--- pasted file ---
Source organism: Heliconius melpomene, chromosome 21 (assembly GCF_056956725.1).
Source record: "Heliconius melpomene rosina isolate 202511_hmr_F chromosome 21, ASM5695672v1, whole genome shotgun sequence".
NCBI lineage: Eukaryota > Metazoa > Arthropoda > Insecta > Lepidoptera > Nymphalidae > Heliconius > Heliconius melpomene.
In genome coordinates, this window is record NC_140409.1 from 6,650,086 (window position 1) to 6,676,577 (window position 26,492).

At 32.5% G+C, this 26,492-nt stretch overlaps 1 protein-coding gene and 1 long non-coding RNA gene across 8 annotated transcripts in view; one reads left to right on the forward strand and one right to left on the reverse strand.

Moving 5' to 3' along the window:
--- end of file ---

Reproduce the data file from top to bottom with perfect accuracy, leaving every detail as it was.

Source organism: Heliconius melpomene, chromosome 21 (assembly GCF_056956725.1).
Source record: "Heliconius melpomene rosina isolate 202511_hmr_F chromosome 21, ASM5695672v1, whole genome shotgun sequence".
NCBI lineage: Eukaryota > Metazoa > Arthropoda > Insecta > Lepidoptera > Nymphalidae > Heliconius > Heliconius melpomene.
In genome coordinates, this window is record NC_140409.1 from 6,650,086 (window position 1) to 6,676,577 (window position 26,492).

At 32.5% G+C, this 26,492-nt stretch overlaps 1 protein-coding gene and 1 long non-coding RNA gene across 8 annotated transcripts in view; one reads left to right on the forward strand and one right to left on the reverse strand.

Moving 5' to 3' along the window: